Regulatory Compliance Program

Corporate Training: 5 Resources You Need For Your Regulatory Compliance Program

Regulatory Compliance Program – Business training can focus on big or small goals. Macro is usually outside.

A group in charge of the industry makes a list of rules and makes sure people follow them.

It’s possible that they could become a law. These things are rules for different professions, like doctors, lawyers, and drivers.

Micro-compliance is smaller and deals with things like inappropriate behavior, following the rules for money, and taking care of equipment.

They are different for each organization and are mostly enforced within the organization. What tools and features does your LMS need for compliance training?

Here are 5 important resources to use in your compliance training program with a corporate LMS.

Read: Virtual Training: How to Increase Engaging Sessions through these 7 Tips

5 Resources You Need For Your Regulatory Compliance Program

Techniques For Compliance

In the example above, your employees may be clearly aware of the potential risk. But other questions can be a bit unclear in terms of compliance.

Maybe instead of paying for your purchase, the customer will empty their cart and wait for you.

Then when you walk out to your car, they’ll give you a bottle of wine or a book. How to politely refuse without offending them.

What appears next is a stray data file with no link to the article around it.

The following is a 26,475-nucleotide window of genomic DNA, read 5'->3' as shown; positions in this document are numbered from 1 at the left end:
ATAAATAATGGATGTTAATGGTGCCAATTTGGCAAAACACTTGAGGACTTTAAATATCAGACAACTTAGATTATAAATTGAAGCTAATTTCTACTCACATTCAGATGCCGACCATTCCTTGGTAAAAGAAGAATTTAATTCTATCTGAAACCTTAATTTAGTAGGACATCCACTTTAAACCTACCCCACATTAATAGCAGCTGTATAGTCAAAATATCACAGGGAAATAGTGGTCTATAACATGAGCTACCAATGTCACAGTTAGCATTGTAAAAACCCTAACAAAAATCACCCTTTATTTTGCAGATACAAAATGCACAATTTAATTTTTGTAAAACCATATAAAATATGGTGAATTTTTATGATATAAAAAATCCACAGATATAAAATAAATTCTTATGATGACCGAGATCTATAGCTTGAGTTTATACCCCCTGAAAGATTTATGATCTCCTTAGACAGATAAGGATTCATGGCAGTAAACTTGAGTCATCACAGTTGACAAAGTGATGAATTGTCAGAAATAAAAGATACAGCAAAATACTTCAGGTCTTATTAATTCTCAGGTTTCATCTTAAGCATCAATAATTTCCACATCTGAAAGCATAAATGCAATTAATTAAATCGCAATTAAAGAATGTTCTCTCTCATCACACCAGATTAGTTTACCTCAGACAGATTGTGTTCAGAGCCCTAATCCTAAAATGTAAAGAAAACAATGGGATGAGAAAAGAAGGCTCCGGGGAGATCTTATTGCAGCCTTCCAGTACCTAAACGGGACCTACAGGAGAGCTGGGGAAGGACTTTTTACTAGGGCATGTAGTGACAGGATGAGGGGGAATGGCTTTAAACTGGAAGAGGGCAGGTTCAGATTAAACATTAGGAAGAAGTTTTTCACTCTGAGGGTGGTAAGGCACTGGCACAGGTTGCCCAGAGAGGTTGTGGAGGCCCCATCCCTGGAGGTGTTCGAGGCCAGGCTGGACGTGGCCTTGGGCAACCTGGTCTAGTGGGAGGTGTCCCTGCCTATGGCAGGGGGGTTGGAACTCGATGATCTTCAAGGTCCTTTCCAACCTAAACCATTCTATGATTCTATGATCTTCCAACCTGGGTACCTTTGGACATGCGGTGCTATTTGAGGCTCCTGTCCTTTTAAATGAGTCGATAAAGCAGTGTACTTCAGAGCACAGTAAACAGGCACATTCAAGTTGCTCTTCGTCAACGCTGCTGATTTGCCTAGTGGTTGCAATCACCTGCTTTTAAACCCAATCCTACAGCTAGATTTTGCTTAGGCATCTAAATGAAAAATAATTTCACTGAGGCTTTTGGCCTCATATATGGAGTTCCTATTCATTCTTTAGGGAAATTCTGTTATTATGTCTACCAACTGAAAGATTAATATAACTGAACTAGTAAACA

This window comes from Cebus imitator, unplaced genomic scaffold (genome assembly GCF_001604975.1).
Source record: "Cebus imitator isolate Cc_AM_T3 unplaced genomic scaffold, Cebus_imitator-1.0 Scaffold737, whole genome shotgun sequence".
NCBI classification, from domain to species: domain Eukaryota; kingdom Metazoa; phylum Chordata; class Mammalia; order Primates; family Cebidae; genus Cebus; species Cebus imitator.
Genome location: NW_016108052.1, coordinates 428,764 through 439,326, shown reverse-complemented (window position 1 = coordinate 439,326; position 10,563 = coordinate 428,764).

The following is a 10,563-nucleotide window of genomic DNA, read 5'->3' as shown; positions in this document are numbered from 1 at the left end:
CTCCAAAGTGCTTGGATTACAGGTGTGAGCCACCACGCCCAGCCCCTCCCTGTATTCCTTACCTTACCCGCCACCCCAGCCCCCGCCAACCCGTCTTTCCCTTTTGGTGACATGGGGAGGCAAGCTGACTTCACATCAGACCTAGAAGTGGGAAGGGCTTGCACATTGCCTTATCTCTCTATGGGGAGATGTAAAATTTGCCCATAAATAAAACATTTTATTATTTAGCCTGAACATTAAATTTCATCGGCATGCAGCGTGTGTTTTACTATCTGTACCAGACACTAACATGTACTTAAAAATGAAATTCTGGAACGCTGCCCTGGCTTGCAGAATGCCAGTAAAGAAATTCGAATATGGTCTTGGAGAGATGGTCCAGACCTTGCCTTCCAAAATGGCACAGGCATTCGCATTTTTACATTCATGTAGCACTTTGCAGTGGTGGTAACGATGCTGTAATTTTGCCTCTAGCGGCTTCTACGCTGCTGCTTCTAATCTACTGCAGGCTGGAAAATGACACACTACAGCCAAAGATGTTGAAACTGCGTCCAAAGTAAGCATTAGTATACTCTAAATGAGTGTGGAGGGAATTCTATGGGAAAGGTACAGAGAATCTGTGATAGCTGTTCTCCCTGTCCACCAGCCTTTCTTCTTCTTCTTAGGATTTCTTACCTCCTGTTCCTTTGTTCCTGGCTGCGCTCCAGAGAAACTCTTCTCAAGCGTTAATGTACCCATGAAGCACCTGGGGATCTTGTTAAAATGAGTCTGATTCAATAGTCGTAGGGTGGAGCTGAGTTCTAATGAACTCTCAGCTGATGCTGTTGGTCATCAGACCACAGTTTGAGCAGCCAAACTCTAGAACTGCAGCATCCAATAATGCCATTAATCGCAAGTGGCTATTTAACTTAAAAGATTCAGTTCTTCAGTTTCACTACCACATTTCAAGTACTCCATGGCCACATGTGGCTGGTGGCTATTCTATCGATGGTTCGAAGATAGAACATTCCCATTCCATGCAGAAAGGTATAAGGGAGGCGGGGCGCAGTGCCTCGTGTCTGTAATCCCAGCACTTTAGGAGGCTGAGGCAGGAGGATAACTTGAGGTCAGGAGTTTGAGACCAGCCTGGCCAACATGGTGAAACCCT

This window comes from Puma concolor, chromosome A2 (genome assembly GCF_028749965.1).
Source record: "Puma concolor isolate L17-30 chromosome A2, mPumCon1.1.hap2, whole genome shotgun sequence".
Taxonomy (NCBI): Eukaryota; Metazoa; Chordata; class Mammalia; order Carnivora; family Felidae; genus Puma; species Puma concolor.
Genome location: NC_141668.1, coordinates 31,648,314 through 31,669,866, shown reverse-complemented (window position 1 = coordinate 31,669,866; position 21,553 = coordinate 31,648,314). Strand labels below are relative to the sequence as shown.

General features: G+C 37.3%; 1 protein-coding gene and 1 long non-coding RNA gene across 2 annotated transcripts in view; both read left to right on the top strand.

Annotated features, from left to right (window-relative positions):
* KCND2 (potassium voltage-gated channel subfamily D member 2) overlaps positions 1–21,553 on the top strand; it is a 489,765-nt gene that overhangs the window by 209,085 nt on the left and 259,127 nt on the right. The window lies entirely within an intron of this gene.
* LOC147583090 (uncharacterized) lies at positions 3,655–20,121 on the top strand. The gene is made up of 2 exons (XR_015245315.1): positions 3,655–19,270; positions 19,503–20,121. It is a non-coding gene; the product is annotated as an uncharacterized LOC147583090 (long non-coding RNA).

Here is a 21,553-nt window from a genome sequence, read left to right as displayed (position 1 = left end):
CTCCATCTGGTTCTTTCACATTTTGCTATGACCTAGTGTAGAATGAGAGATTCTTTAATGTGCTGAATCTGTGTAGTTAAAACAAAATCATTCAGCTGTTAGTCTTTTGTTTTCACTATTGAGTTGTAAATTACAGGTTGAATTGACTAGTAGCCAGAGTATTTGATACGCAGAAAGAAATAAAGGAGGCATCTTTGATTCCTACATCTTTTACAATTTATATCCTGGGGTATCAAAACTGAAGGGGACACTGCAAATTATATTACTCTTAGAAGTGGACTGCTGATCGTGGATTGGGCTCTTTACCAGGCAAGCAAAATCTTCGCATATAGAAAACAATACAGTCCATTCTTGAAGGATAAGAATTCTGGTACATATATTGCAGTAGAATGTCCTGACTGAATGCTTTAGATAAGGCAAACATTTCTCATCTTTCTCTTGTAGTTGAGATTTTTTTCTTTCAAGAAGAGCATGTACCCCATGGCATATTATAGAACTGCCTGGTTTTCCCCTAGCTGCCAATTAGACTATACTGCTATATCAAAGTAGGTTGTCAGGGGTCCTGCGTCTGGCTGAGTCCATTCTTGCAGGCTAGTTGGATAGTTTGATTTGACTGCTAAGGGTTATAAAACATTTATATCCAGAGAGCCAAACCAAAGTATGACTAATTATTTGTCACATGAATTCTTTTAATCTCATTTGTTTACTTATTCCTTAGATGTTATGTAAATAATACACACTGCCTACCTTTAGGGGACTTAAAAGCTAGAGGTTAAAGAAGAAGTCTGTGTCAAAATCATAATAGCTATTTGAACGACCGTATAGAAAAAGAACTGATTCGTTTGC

Your LMS can provide branching scenarios, simulations, and real-life conversations to help students get out of these difficult situations. It does not have to be a complete course. It could just be a quick guide on “how to say no gracefully” or “setting company boundaries. ”

Legal Glossaries

The typical compliance manual is like terms and conditions, but it’s even harder to understand.

At a civilian level, we can click ‘I agree’ without reading them, but at corporate levels, it’s not possible.

Usually, a compliance officer checks to see if you are following the rules. You might get a special certificate only if you pass tests to show you follow the rules.

After knowing that, an outside person has to come to your place to check it. They check to make sure all the rules and measures are ready before renewing any licenses.

In order to obey these rules, you need to first know and understand them. Consider your job agreement. The first page or two has paragraphs that explain important words.

Typically, they explain what ‘the company’, ‘the employee’, and ‘the business’ mean in the law. Your company’s training program should have this type of document available, both as part of the training and on its own.

Create text that is easy to read, can be found easily, can be used without the internet, and can be accessed on a smartphone.

The glossary needs to have the right special words, and then underneath each word, a simple explanation that anyone can understand, maybe with pictures. This helps you remember better and makes sure you understand.

Contextual Instances

Context is important in any type of training, but it is imperative when it comes to compliance. This helps bring theory closer to reality.